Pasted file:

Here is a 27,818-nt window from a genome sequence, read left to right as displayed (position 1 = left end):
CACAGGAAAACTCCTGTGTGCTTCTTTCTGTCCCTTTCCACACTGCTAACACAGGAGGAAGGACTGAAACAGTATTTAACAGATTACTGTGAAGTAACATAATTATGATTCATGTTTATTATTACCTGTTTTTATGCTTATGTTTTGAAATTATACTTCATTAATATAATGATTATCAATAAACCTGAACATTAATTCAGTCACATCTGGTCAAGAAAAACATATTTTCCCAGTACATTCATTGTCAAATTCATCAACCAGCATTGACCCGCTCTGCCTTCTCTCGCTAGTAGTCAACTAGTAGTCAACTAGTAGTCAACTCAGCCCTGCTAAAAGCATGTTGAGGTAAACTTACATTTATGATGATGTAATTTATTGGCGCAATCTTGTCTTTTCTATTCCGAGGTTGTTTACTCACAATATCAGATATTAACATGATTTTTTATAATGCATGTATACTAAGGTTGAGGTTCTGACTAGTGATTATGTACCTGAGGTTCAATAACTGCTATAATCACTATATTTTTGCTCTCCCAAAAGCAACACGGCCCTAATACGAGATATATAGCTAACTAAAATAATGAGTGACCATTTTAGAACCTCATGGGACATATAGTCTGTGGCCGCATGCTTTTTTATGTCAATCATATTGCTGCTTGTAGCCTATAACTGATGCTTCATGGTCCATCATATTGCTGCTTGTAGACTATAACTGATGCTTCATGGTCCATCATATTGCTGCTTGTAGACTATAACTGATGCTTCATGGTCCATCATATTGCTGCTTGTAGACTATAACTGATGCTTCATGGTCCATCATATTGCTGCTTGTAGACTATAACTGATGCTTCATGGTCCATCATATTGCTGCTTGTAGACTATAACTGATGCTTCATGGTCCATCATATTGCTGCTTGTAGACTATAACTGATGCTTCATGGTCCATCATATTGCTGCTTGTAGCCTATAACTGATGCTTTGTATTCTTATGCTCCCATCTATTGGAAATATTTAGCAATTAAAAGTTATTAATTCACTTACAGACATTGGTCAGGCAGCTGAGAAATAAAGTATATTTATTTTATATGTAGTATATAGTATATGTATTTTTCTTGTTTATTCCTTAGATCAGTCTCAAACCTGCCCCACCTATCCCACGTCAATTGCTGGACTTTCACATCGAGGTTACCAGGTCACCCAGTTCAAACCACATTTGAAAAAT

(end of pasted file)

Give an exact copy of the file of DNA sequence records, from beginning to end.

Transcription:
Here is a 27,818-nt window from a genome sequence, read left to right as displayed (position 1 = left end):
CACAGGAAAACTCCTGTGTGCTTCTTTCTGTCCCTTTCCACACTGCTAACACAGGAGGAAGGACTGAAACAGTATTTAACAGATTACTGTGAAGTAACATAATTATGATTCATGTTTATTATTACCTGTTTTTATGCTTATGTTTTGAAATTATACTTCATTAATATAATGATTATCAATAAACCTGAACATTAATTCAGTCACATCTGGTCAAGAAAAACATATTTTCCCAGTACATTCATTGTCAAATTCATCAACCAGCATTGACCCGCTCTGCCTTCTCTCGCTAGTAGTCAACTAGTAGTCAACTAGTAGTCAACTCAGCCCTGCTAAAAGCATGTTGAGGTAAACTTACATTTATGATGATGTAATTTATTGGCGCAATCTTGTCTTTTCTATTCCGAGGTTGTTTACTCACAATATCAGATATTAACATGATTTTTTATAATGCATGTATACTAAGGTTGAGGTTCTGACTAGTGATTATGTACCTGAGGTTCAATAACTGCTATAATCACTATATTTTTGCTCTCCCAAAAGCAACACGGCCCTAATACGAGATATATAGCTAACTAAAATAATGAGTGACCATTTTAGAACCTCATGGGACATATAGTCTGTGGCCGCATGCTTTTTTATGTCAATCATATTGCTGCTTGTAGCCTATAACTGATGCTTCATGGTCCATCATATTGCTGCTTGTAGACTATAACTGATGCTTCATGGTCCATCATATTGCTGCTTGTAGACTATAACTGATGCTTCATGGTCCATCATATTGCTGCTTGTAGACTATAACTGATGCTTCATGGTCCATCATATTGCTGCTTGTAGACTATAACTGATGCTTCATGGTCCATCATATTGCTGCTTGTAGACTATAACTGATGCTTCATGGTCCATCATATTGCTGCTTGTAGACTATAACTGATGCTTCATGGTCCATCATATTGCTGCTTGTAGCCTATAACTGATGCTTTGTATTCTTATGCTCCCATCTATTGGAAATATTTAGCAATTAAAAGTTATTAATTCACTTACAGACATTGGTCAGGCAGCTGAGAAATAAAGTATATTTATTTTATATGTAGTATATAGTATATGTATTTTTCTTGTTTATTCCTTAGATCAGTCTCAAACCTGCCCCACCTATCCCACGTCAATTGCTGGACTTTCACATCGAGGTTACCAGGTCACCCAGTTCAAACCACATTTGAAAAAT